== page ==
The subscale X-56A is scheduled for a series of research flights in November to prove enabling technology for designing aircraft with highly flexible, lightweight wings. The use of less structurally-rigid wings could be critical to future long-range, fuel-efficient airliners.
To mitigate the down sides of earlier flights, researchers redesigned the landing gear and braking system to improve performance, Moua explained. The flight controller was revised, extensive analysis completed and ground vibration data collected to update theoretical models to improve predictions on how the aircraft will fly.
Long, lightweight flexible wings similar to the ones on the X-56 are crucial to the design of future long-range aircraft and are especially susceptible to a destructive vibration known as flutter at lower speeds. If those vibrations are not alleviated, they could cause controllability challenges or potentially compromise the aircraft’s structure.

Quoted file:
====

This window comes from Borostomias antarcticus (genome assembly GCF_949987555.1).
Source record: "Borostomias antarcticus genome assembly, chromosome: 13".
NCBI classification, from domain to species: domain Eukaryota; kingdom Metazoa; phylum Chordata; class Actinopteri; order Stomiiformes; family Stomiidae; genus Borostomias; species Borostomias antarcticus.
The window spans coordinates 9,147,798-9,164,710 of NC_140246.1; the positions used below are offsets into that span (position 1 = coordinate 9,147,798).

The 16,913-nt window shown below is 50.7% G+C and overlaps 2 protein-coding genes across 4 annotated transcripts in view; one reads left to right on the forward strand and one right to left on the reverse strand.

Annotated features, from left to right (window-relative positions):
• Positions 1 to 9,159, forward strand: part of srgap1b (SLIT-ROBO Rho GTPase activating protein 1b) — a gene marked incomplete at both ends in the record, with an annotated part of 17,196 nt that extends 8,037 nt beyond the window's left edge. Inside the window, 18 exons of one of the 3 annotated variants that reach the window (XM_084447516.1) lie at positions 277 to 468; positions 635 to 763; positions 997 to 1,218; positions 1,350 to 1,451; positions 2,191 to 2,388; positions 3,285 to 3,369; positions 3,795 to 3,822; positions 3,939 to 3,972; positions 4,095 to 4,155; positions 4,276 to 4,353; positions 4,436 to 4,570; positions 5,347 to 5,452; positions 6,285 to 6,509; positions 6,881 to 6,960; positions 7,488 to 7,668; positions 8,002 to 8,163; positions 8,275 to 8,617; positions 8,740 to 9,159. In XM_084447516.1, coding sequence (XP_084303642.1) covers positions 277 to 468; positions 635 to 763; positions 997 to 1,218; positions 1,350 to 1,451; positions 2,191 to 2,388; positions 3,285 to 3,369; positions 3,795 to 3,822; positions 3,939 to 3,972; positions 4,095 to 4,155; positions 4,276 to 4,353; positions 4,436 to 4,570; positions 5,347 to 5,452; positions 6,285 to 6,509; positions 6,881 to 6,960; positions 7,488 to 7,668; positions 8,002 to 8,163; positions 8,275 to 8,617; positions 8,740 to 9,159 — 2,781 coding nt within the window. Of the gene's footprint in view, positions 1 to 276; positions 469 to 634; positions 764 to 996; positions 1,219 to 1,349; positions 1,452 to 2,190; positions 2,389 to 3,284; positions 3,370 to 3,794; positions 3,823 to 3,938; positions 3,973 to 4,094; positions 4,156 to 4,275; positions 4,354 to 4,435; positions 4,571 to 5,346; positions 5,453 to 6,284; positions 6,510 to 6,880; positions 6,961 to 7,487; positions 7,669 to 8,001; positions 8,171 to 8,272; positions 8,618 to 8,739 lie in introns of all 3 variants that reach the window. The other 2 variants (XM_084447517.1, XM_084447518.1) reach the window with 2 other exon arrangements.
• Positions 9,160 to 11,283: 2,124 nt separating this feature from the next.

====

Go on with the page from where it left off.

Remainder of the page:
Flutter hasn’t been restrained before on an aircraft like the X-56, Moua said. Flutter suppression could lead to improved ride quality, efficiency, safety and the longevity of flexible aircraft structures, he added.
“We want to show that this kind of wing can be built and the control technology exists to suppress flutter on them,” Moua said.
The flights will build up slowly as each step is meticulously executed. New techniques will be tested to collect data and make sense of it and a methodology will be developed to confirm flutter was suppressed, he said. Armstrong engineers developed a flight control system and advanced sensors to gather the information required to achieve the project’s goals.
Lockheed Martin developed the small, remotely piloted aircraft for the U.S. Air Force Research Laboratory and transferred the aircraft to Armstrong for flight research. The program is funded through NASA’s Advanced Air Transport Technology project and NASA’s Flight Demonstration Capabilities project.